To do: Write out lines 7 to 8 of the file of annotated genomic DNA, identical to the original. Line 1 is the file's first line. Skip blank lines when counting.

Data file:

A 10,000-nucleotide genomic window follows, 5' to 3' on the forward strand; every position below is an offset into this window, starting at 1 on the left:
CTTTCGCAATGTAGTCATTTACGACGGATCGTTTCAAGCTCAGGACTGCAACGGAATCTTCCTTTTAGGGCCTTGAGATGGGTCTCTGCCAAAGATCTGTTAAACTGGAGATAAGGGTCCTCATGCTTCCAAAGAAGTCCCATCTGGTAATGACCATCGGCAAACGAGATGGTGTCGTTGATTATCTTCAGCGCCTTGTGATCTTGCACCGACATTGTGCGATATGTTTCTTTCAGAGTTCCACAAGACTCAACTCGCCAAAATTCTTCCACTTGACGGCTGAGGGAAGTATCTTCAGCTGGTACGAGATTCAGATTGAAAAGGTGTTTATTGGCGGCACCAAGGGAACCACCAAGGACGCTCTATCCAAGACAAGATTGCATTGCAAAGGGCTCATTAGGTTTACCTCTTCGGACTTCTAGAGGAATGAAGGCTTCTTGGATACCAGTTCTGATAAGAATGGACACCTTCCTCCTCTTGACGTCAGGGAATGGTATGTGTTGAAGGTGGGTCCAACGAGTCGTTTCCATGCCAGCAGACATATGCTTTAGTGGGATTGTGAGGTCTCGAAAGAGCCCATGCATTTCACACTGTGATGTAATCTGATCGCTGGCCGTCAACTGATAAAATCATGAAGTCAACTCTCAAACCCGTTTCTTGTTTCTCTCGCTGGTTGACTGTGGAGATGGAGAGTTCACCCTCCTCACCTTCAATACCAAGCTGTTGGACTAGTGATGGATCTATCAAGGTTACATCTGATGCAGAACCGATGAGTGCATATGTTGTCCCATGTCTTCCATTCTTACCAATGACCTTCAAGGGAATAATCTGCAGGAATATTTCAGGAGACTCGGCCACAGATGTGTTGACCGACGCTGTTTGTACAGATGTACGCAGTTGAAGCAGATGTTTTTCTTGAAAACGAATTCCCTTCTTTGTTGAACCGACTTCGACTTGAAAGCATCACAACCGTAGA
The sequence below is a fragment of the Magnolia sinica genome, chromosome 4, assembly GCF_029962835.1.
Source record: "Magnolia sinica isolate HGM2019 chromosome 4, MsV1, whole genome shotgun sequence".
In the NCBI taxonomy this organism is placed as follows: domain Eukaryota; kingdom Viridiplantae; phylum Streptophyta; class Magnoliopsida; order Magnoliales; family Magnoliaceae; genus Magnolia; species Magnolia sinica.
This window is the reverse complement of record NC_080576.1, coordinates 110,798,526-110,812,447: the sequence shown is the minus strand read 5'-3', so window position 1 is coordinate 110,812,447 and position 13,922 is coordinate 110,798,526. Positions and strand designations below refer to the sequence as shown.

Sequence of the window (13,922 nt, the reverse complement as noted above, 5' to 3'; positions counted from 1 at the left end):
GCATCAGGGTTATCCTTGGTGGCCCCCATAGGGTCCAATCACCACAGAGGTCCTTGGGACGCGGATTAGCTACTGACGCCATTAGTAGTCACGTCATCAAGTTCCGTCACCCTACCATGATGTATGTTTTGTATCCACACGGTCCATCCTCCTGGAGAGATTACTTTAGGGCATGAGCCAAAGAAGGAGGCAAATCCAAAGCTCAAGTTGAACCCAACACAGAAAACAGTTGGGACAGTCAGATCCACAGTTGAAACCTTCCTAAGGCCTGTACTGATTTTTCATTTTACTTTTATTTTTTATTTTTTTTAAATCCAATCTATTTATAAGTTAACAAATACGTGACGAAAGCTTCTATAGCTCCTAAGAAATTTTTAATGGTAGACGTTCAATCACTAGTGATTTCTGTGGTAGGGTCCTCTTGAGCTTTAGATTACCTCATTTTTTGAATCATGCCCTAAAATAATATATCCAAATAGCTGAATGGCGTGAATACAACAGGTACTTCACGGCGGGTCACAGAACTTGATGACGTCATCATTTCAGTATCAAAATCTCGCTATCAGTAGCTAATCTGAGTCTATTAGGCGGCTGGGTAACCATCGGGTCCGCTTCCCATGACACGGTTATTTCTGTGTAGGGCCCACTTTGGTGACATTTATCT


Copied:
Sequence of the window (13,922 nt, the reverse complement as noted above, 5' to 3'; positions counted from 1 at the left end):
GCATCAGGGTTATCCTTGGTGGCCCCCATAGGGTCCAATCACCACAGAGGTCCTTGGGACGCGGATTAGCTACTGACGCCATTAGTAGTCACGTCATCAAGTTCCGTCACCCTACCATGATGTATGTTTTGTATCCACACGGTCCATCCTCCTGGAGAGATTACTTTAGGGCATGAGCCAAAGAAGGAGGCAAATCCAAAGCTCAAGTTGAACCCAACACAGAAAACAGTTGGGACAGTCAGATCCACAGTTGAAACCTTCCTAAGGCCTGTACTGATTTTTCATTTTACTTTTATTTTTTATTTTTTTTAAATCCAATCTATTTATAAGTTAACAAATACGTGACGAAAGCTTCTATAGCTCCTAAGAAATTTTTAATGGTAGACGTTCAATCACTAGTGATTTCTGTGGTAGGGTCCTCTTGAGCTTTAGATTACCTCATTTTTTGAATCATGCCCTAAAATAATATATCCAAATAGCTGAATGGCGTGAATACAACAGGTACTTCACGGCGGGTCACAGAACTTGATGACGTCATCATTTCAGTATCAAAATCTCGCTATCAGTAGCTAATCTGAGTCTATTAGGCGGCTGGGTAACCATCGGGTCCGCTTCCCATGACACGGTTATTTCTGTGTAGGGCCCACTTTGGTGACATTTATCT